Your trademark is a critical asset in your franchise system. You work hard to cultivate the brand associated with the trademark and you carefully monitor how your franchisees and competitors use your trademarks. Registering your trademark with the U.S. Patent and Trademark Office gives you additional legal protections for this valuable intellectual property.

What is a trademark?

A trademark is a word, symbol, design, or combination thereof that identifies and distinguishes your products and services from those of a different source. Trademarks help the public to pick goods and services from businesses that they trust and help you to build a recognizable brand. A trademark is intellectual property and has great value to your business.

What is Registration?

When you register a trademark, you are recording the details of the trademark, your ownership, and your use of the trademark with the U.S. Patent and Trademark Office (“USPTO”).*

Value to Your Franchise of Trademark of Registration

If you register your mark, the law will presume that the trademark is valid, that you own it, and that you have an exclusive right to use it. If certain conditions are met, your trademark can even become incontestable after five years of being registered. This means that your trademark can be challenged on very few grounds.

What’s particularly important for franchisors is that people and businesses in every state are deemed to have notice (even if they do not actually search the USPTO register) that you own and use the trademark. This means that you have preemptive, nationwide superior rights even if you are not using the trademark in every state. As you grow your franchise system beyond a state or region, these superior rights have great value because your date of use in that state is the date of registration, not the (possibly much later) date that you sell your first franchise in the state.

Additionally, federal registration means that you have a greater range of remedies available to you if someone infringes on your trademark. You could receive, among other things, an order mandating that the infringer stop using your trademark, the infringer’s profits from using your trademark, and/or  the value of the damage done to you because of the infringement.

Finally, only a federal registered trademark can use the ® symbol, which is another way of giving notice to potential infringers of your rights to the mark.

  1. Process of Trademark Registration

First, you must determine if you will be filing a registration based on previous use of the trademark or intent to use a trademark. If you have not used the trademark before filing, you must intend to use the trademark in the ordinary course of business in good faith — meaning that you are not simply trying to reserve a right. Note that if you file with intent to use, the registration will not issue until the trademark has been used in connection with the goods and services.

Next, you will provide an example of the trademark being used in connection with the goods or services for which registration is sought. If you are filing under intent to use, you will need to provide an example later.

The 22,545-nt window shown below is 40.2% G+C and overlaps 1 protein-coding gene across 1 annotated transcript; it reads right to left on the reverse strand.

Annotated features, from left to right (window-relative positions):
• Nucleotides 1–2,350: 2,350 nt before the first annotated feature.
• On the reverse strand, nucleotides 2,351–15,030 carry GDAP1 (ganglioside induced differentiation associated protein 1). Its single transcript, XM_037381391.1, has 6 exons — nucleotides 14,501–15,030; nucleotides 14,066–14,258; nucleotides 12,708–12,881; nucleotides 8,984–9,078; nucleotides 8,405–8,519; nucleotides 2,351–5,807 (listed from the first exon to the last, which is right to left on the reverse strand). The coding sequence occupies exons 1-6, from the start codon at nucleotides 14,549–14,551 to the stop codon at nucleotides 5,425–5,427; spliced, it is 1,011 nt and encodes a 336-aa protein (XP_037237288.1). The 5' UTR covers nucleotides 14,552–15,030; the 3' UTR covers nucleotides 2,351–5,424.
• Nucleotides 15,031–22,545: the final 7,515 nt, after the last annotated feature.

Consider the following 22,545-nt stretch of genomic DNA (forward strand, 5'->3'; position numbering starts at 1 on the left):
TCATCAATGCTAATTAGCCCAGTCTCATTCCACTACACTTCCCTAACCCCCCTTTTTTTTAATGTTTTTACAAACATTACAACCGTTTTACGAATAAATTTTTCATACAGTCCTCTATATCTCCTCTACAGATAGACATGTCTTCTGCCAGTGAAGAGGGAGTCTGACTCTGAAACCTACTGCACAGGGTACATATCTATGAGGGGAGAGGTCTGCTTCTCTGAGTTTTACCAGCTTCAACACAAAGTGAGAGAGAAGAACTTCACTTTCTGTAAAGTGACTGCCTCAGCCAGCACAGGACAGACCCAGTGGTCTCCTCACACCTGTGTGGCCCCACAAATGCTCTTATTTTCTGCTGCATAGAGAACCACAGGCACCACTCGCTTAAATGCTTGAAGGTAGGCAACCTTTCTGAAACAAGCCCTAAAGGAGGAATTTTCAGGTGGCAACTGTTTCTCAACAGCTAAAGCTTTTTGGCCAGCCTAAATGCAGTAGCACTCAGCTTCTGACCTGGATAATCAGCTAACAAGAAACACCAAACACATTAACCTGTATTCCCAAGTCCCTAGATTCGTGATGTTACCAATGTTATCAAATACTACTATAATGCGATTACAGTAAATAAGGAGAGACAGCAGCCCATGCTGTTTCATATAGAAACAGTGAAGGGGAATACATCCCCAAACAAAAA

A USPTO examining attorney reviews the application, looking for any statutory grounds to deny the application, such as the likelihood that a consumer will be confused by your mark because it too closely resembles another registered trademark or that the trademark only describes the geographic location where the products are coming from. If the examining attorney has any objections to your application, you will receive an “Office Action.” In your response to the Office Action, you can rebut the examining attorney’s observations and argue why the registration should proceed.

Once the examining attorney has approved it, your application is published in the USPTO’s Official Gazette.  The purpose of publication is to give other parties an opportunity to oppose the registration if they believe they would be damaged by the new registration. Opposing parties generally have thirty days to file an opposition. Oppositions can be resolved between the parties or they can proceed before the Trademark Trial and Appeal Board.

If there is no opposition, or if all opposition is resolved, the USPTO will issue a Certificate of Registration.  Registrations are valid for ten years. At the fifth year, you will file an affidavit showing that the trademark is still being used. Registrations may be renewed for ten-year terms as long as the trademark is in use.

A knowledgeable trademark attorney can guide you through this process, respond to any Office Actions or oppositions, and monitor the status of the trademark registration and renewal applications. Manning, Fulton & Skinner has an experienced team of attorneys who can help you with each step of your trademark registration process and answer your questions about this valuable intellectual property.


* States also offer trademark registration. However, these registrations have limited value and will not be discussed in this post. Every reference to “registration” refers to federal registration under the Lanham Act.